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Russia’s economy after two years of war UPSC NOTE

 Surprising resilience of the Russian economy despite facing extensive sanctions following its invasion of Ukraine

  • Two years after its full-scale invasion of Ukraine, Russia is still facing an unprecedented number of economic sanctions.

  • It has been excluded from major global financial services, and around €260 billion (£222 billion) of its central bank assets have been frozen. 

  • Russian airspace is closed to most western planes, and western ports are closed to Russian vessels. 

  • A formal cap has been imposed on buying or processing Russian oil sold for more than $60 per barrel (world prices currently fluctuate between $80 and $100). 

And in theory, it is illegal to sell Russia anything that could be used by the military.

  • Sanctions have had some effects. 

  • According to the IMF, Russia’s GDP is around 7% lower than the pre-war forecast.

  • Despite all of this, Russia’s economy has not collapsed. 

  • But it does look very different, and is now entirely focused on a long war in Ukraine — which is actually driving economic growth. 

  • In fact, the IMF expects Russia to experience GDP growth of 2.6% this year

  • That’s significantly more than the U.K. (0.6%) and the EU (0.9%). 

  • Similarly, Russia’s budget deficit (the amount the government needs to borrow) is on track to remain below 1% of GDP, compared to 5.1% in the U.K. and 2.8% in the EU

  • One reason for this relative resilience is Russia’s strong, independent central bank

  • Since 2022, it has imposed massive interest rate hikes (currently at 16%) to control inflation (still above 7%).

  • This has been combined with government-imposed controls which make it almost impossible for Russian exporters and the many foreign companies still operating in Russia to take money out of the country

  • Together, these policies have helped to avoid a total collapse of the ruble, by keeping the currency flowing inside Russia.

  • Russian firms have also learned to sidestep sanctions, with the oil cap being a prime example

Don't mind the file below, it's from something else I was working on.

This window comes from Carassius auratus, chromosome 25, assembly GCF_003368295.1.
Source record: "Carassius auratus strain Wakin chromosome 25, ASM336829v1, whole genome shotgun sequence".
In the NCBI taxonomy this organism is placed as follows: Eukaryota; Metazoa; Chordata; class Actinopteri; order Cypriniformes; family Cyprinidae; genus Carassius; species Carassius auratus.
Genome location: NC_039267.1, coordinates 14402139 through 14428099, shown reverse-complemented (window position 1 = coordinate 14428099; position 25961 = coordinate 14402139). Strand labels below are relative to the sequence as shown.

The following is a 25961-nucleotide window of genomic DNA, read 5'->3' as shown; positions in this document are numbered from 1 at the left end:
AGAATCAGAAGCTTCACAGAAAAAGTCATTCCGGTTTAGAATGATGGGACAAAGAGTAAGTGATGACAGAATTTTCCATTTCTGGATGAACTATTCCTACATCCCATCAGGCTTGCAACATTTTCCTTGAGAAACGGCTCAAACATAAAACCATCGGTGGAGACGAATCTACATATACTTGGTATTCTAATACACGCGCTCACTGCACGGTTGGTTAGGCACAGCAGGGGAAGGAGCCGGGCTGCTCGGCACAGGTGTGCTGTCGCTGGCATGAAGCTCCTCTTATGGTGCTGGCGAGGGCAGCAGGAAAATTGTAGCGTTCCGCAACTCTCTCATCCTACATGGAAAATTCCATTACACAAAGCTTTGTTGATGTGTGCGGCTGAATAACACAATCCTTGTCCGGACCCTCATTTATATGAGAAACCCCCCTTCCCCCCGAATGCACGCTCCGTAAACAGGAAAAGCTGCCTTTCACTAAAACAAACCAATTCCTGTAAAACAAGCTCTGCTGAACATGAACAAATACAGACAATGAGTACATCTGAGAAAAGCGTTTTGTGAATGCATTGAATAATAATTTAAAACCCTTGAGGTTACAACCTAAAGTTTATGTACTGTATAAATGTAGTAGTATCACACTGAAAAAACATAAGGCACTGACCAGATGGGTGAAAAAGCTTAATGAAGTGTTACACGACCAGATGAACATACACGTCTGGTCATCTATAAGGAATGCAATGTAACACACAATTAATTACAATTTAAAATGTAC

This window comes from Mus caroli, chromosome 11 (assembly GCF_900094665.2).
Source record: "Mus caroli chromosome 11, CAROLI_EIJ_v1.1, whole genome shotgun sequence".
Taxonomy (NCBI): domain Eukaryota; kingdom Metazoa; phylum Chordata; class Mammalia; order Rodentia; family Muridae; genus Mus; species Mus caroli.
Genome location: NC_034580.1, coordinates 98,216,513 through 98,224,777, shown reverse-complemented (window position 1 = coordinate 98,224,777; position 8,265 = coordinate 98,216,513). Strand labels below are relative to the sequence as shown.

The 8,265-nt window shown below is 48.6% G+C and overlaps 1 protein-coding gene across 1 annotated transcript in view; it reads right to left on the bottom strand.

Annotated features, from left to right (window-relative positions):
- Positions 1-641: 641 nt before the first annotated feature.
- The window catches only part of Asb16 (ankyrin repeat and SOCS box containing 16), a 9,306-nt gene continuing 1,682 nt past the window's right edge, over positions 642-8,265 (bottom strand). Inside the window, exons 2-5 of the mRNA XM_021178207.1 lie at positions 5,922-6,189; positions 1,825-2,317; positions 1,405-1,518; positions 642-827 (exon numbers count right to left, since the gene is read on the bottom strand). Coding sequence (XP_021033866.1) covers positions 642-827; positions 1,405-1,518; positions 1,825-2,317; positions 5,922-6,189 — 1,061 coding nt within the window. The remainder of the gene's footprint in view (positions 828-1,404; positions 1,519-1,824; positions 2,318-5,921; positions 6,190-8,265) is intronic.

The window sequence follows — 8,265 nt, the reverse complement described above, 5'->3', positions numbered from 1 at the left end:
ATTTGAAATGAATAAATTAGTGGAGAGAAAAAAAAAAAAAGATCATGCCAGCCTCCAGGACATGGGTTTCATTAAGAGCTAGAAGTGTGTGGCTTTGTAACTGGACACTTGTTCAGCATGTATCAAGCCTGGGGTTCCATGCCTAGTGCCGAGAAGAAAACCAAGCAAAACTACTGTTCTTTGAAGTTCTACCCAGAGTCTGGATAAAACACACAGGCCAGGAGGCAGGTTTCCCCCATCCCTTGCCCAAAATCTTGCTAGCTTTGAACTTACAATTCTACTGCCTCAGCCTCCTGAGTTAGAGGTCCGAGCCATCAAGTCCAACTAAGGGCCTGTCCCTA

• In theory, no Russian oil should be traded with the west above the cap, which would have a massive impact on Russia’s public finances

  • In practice, it has been circumvented by a large “dark” fleet of uninsured vessels and the use of accounting loopholes

  • And while sanctioning countries are trying to tighten the rules, Russia’s public coffers have actually been flooded with oil money

  • Many countries have also made money playing the role of intermediaries.

  • Turkey, China, Serbia, Bulgaria and India are among those which have reportedly circumvented sanctions, and carried on selling goods to Russia.

  • Those products are understood to often include dual-use goods such as microchips or communication equipment that are subsequently used by the Russian military. 

  • And despite recent efforts, a full regime of extra-territorial trade sanctions — which ban any foreign company from trading with Russia — is still far away.

  • Thirty-five years after the fall of the Berlin Wall, it has become clear that resource-rich Russia has become much poorer than its former Soviet neighbours such as Estonia, Latvia, Poland and Hungary, who pursued the route of European integration.

  • The Russian regime has no incentive to end the war and deal with that kind of economic reality.

  • So it cannot afford to win the war, nor can it afford to lose it

  • Its economy is now entirely geared towards continuing a long and ever deadlier conflict.


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Learnerz IAS | Concept oriented UPSC Classes in Malayalam: Russia’s economy after two years of war UPSC NOTE
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